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By Chris Kaltenbach and Chris Kaltenbach,SUN STAFF | August 7, 1999
Gene Hackman, in Maryland for the third time in five years to film a movie, lamented that he didn't buy a house in town. Keanu Reeves smiled at the suggestion that he have dinner with 20,000 extras. And producer Dylan Sellers, in keeping with the state's water conservation measures, joked that his on-screen football players wouldn't be allowed to drink water during practice.Yesterday at PSINet Stadium, the creative team behind the latest movie to be filmed in Maryland assembled to meet the press, officially announce that filming would start Monday and say how happy they were to be here.
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By Lester Picker and Lester Picker,Special to the Sun | October 21, 2007
Dave Jaffe won my friends' annual guys-only vacation competition this year. The five of us each pitch a destination, cajoling, using brochures -- and rarely common sense -- to persuade the others to vote our way. Frankly, the rest of us would have preferred to sail in the Virgin Islands, feet up, sipping Sam Adams and cracking open lobsters. But Jaffe was persuasive. And, how bad could it be, we figured, hiking for three days in the beautiful Sangre de Cristo Mountains of New Mexico? And with a string of llamas carrying our loads, no less.
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By Ann Hornaday and Ann Hornaday,SUN FILM CRITIC | August 11, 2000
There's a howling improbability at the core of "The Replacements," the genial if uneven comedy that filmed at Baltimore's PSINet stadium last year. Keanu Reeves plays a quarterback who leads a rag-tag team of ne'er-do-wells to victory by dint of his magnetic personality and irresistible leadership skills. Reeves may be able to play excellent adventurers and affectless cyber-noir heroes convincingly, but the Gipper he ain't. Other than that, Mrs. Lincoln, "The Replacements" isn't all that bad, buoyed by a colorful group of comic character actors and the presence of Gene Hackman, who has enough personality and leadership skill to make up for Reeves' blank slate of a performance.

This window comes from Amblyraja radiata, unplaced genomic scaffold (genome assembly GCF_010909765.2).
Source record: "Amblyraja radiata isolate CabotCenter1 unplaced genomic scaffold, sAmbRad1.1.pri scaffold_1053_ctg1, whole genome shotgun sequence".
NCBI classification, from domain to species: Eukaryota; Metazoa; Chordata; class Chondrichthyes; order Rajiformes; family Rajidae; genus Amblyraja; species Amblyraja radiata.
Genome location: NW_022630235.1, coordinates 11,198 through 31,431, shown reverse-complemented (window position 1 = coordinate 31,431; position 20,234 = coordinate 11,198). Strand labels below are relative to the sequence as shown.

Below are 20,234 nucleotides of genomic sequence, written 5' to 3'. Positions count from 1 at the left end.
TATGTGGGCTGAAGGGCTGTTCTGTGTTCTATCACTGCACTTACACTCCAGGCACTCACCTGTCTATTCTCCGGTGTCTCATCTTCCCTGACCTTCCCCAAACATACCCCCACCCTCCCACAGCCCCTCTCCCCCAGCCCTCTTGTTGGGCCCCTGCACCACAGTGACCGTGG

ENTERTAINMENT
By Susan King and Susan King,LOS ANGELES TIMES | July 21, 2005
Clint Eastwood has yet to do a commentary track for a DVD of one his movies, a tradition he doesn't break on the three-disc set of his Academy Award-winning best picture, Million Dollar Baby (Warner Home Video, $30). Still, the extras are as low-key and unfussy as Eastwood's haunting pugilist drama. "Born to Fight" offers a compelling look at parallels between the movie and real-life boxer Lucia Rijker, who appears in the film. The documentary also features intelligent interviews with Eastwood, who picked up his second Oscar for best director, and actress and supporting actor winners Hilary Swank and Morgan Freeman.